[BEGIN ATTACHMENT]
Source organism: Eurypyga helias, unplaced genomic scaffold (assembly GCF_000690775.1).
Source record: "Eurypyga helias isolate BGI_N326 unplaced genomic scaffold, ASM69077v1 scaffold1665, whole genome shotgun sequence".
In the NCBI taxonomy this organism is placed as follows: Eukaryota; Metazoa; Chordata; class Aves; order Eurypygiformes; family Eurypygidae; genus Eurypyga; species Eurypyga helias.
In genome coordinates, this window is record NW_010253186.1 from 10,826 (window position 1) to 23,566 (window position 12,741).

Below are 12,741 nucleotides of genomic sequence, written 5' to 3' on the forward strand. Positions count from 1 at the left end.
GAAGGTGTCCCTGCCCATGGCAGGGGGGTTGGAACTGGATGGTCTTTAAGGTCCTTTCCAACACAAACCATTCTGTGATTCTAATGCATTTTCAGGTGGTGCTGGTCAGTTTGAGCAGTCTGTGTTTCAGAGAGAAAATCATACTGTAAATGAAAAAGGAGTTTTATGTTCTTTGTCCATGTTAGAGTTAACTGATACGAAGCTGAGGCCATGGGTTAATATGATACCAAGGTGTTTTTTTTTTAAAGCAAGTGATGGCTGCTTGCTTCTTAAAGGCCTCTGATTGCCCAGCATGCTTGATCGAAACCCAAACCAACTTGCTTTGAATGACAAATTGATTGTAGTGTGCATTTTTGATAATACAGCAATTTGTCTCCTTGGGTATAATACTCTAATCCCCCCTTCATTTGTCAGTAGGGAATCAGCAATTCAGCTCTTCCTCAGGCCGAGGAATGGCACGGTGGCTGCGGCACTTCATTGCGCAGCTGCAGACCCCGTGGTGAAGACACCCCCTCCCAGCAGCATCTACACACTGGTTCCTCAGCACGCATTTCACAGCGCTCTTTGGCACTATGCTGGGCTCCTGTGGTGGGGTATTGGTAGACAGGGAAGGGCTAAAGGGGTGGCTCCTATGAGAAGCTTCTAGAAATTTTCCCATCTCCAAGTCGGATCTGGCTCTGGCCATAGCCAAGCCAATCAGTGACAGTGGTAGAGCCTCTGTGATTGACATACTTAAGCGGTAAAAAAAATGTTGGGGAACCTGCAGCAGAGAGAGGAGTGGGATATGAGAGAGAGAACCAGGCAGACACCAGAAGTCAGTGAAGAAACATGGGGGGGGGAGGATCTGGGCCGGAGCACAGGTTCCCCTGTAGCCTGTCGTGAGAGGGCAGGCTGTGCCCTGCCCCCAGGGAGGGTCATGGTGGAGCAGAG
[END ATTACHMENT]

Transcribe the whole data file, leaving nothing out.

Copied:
Source organism: Eurypyga helias, unplaced genomic scaffold (assembly GCF_000690775.1).
Source record: "Eurypyga helias isolate BGI_N326 unplaced genomic scaffold, ASM69077v1 scaffold1665, whole genome shotgun sequence".
In the NCBI taxonomy this organism is placed as follows: Eukaryota; Metazoa; Chordata; class Aves; order Eurypygiformes; family Eurypygidae; genus Eurypyga; species Eurypyga helias.
In genome coordinates, this window is record NW_010253186.1 from 10,826 (window position 1) to 23,566 (window position 12,741).

Below are 12,741 nucleotides of genomic sequence, written 5' to 3' on the forward strand. Positions count from 1 at the left end.
GAAGGTGTCCCTGCCCATGGCAGGGGGGTTGGAACTGGATGGTCTTTAAGGTCCTTTCCAACACAAACCATTCTGTGATTCTAATGCATTTTCAGGTGGTGCTGGTCAGTTTGAGCAGTCTGTGTTTCAGAGAGAAAATCATACTGTAAATGAAAAAGGAGTTTTATGTTCTTTGTCCATGTTAGAGTTAACTGATACGAAGCTGAGGCCATGGGTTAATATGATACCAAGGTGTTTTTTTTTTAAAGCAAGTGATGGCTGCTTGCTTCTTAAAGGCCTCTGATTGCCCAGCATGCTTGATCGAAACCCAAACCAACTTGCTTTGAATGACAAATTGATTGTAGTGTGCATTTTTGATAATACAGCAATTTGTCTCCTTGGGTATAATACTCTAATCCCCCCTTCATTTGTCAGTAGGGAATCAGCAATTCAGCTCTTCCTCAGGCCGAGGAATGGCACGGTGGCTGCGGCACTTCATTGCGCAGCTGCAGACCCCGTGGTGAAGACACCCCCTCCCAGCAGCATCTACACACTGGTTCCTCAGCACGCATTTCACAGCGCTCTTTGGCACTATGCTGGGCTCCTGTGGTGGGGTATTGGTAGACAGGGAAGGGCTAAAGGGGTGGCTCCTATGAGAAGCTTCTAGAAATTTTCCCATCTCCAAGTCGGATCTGGCTCTGGCCATAGCCAAGCCAATCAGTGACAGTGGTAGAGCCTCTGTGATTGACATACTTAAGCGGTAAAAAAAATGTTGGGGAACCTGCAGCAGAGAGAGGAGTGGGATATGAGAGAGAGAACCAGGCAGACACCAGAAGTCAGTGAAGAAACATGGGGGGGGGAGGATCTGGGCCGGAGCACAGGTTCCCCTGTAGCCTGTCGTGAGAGGGCAGGCTGTGCCCTGCCCCCAGGGAGGGTCATGGTGGAGCAGAG